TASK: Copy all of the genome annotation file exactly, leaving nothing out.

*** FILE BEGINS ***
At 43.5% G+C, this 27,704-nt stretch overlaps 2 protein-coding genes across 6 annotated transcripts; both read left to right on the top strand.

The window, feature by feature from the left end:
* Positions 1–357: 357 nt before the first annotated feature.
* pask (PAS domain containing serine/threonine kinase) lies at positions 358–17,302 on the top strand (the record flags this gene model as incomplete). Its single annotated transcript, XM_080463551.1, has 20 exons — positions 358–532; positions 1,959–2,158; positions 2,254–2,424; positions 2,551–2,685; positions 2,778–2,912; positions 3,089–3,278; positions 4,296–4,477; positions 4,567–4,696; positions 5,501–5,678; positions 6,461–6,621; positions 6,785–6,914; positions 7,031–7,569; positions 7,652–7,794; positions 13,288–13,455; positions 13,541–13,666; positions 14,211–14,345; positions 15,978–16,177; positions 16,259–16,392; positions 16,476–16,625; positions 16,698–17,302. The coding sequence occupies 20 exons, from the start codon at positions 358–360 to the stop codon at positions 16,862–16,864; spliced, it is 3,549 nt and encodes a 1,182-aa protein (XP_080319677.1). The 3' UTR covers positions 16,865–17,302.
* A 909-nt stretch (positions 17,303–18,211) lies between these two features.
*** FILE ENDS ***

At 43.5% G+C, this 27,704-nt stretch overlaps 2 protein-coding genes across 6 annotated transcripts; both read left to right on the top strand.

The window, feature by feature from the left end:
* Positions 1–357: 357 nt before the first annotated feature.
* pask (PAS domain containing serine/threonine kinase) lies at positions 358–17,302 on the top strand (the record flags this gene model as incomplete). Its single annotated transcript, XM_080463551.1, has 20 exons — positions 358–532; positions 1,959–2,158; positions 2,254–2,424; positions 2,551–2,685; positions 2,778–2,912; positions 3,089–3,278; positions 4,296–4,477; positions 4,567–4,696; positions 5,501–5,678; positions 6,461–6,621; positions 6,785–6,914; positions 7,031–7,569; positions 7,652–7,794; positions 13,288–13,455; positions 13,541–13,666; positions 14,211–14,345; positions 15,978–16,177; positions 16,259–16,392; positions 16,476–16,625; positions 16,698–17,302. The coding sequence occupies 20 exons, from the start codon at positions 358–360 to the stop codon at positions 16,862–16,864; spliced, it is 3,549 nt and encodes a 1,182-aa protein (XP_080319677.1). The 3' UTR covers positions 16,865–17,302.
* A 909-nt stretch (positions 17,303–18,211) lies between these two features.